category_publication

Duplication of symbiotic lysin motif receptors predates the evolution of nitrogen-fixing nodule symbiosis

Rutten, Luuk; Miyata, Kana; Roswanjaya, Yuda Purwana; Huisman, Rik; Bu, Fengjiao; Hartog, Marijke; Linders, Sidney; Velzen, Robin van; Zeijl, Arjan van; Bisseling, Ton; Kohlen, Wouter; Geurts, R.

Abstract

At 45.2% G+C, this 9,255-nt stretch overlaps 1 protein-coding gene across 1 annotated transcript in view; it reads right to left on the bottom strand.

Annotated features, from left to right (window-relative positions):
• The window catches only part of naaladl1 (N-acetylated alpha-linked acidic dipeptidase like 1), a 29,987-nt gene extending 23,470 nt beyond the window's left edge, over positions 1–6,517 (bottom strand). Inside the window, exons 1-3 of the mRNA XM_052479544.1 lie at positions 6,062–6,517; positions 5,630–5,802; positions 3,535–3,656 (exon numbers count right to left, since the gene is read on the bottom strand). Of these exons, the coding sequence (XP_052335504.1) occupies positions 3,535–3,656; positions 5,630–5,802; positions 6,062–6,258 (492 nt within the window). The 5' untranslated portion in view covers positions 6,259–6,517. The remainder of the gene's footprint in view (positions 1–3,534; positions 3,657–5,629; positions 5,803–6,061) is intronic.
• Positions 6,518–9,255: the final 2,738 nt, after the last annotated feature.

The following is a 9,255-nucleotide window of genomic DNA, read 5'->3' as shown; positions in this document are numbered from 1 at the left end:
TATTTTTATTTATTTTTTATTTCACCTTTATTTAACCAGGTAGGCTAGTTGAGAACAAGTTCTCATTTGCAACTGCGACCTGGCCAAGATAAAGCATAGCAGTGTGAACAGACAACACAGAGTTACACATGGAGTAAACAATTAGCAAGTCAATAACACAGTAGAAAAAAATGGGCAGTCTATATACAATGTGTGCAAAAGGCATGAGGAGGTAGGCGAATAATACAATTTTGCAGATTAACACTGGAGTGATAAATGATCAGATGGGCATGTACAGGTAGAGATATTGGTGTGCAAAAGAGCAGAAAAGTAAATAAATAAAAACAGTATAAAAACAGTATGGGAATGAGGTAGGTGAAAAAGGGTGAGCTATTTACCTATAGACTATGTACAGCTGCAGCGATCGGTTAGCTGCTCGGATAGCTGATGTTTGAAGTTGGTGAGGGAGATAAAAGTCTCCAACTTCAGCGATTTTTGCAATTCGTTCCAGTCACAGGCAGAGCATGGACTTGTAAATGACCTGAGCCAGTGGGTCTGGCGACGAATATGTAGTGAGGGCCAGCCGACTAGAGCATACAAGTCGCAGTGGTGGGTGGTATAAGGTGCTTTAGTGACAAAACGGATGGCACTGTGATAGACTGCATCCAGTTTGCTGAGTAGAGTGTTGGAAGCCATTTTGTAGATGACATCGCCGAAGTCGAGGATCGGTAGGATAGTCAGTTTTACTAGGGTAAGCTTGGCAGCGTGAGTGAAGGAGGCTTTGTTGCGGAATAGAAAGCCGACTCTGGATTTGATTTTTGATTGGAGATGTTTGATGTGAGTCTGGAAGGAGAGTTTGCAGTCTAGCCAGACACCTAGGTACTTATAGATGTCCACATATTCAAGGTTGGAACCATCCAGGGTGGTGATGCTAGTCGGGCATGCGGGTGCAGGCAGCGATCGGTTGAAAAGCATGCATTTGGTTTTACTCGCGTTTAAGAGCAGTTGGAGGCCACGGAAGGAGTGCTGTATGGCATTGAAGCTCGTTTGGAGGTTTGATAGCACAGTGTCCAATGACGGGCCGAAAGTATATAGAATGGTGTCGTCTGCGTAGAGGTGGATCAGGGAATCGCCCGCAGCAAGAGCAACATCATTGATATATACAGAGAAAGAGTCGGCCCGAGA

Rhizobium nitrogen-fixing nodule symbiosis occurs in two taxonomic lineages: legumes (Fabaceae) and the genus Parasponia (Cannabaceae). Both symbioses are initiated upon the perception of rhizobium-secreted lipochitooligosaccharides (LCOs), called Nod factors. Studies in the model legumes Lotus japonicus and Medicago truncatula showed that rhizobium LCOs are perceived by a heteromeric receptor complex of distinct Lys motif (LysM)-type transmembrane receptors named NOD FACTOR RECEPTOR1 (LjNFR1) and LjNFR5 (L. japonicus) and LYSM DOMAIN CONTAINING RECEPTOR KINASE3 (MtLYK3)-NOD FACTOR PERCEPTION (MtNFP; M. truncatula). Recent phylogenomic comparative analyses indicated that the nodulation traits of legumes, Parasponia spp., as well as so-called actinorhizal plants that establish a symbiosis with diazotrophic Frankia spp. bacteria share an evolutionary origin about 110 million years ago. However, the evolutionary trajectory of LysM-type LCO receptors remains elusive. By conducting phylogenetic analysis, transcomplementation studies, and CRISPR-Cas9 mutagenesis in Parasponia andersonii, we obtained insight into the origin of LCO receptors essential for nodulation. We identified four LysM-type receptors controlling nodulation in P. andersonii: PanLYK1, PanLYK3, PanNFP1, and PanNFP2. These genes evolved from ancient duplication events predating and coinciding with the origin of nodulation. Phylogenetic and functional analyses associated the occurrence of a functional NFP2-orthologous receptor to LCO-driven nodulation. Legumes and Parasponia spp. use orthologous LysM-type receptors to perceive rhizobium LCOs, suggesting a shared evolutionary origin of LCO-driven nodulation. Furthermore, we found that both PanLYK1 and PanLYK3 are essential for intracellular arbuscule formation of mutualistic endomycorrhizal fungi. PanLYK3 also acts as a chitin oligomer receptor essential for innate immune signaling, demonstrating functional analogy to CHITIN ELECITOR RECEPTOR KINASE-type receptors.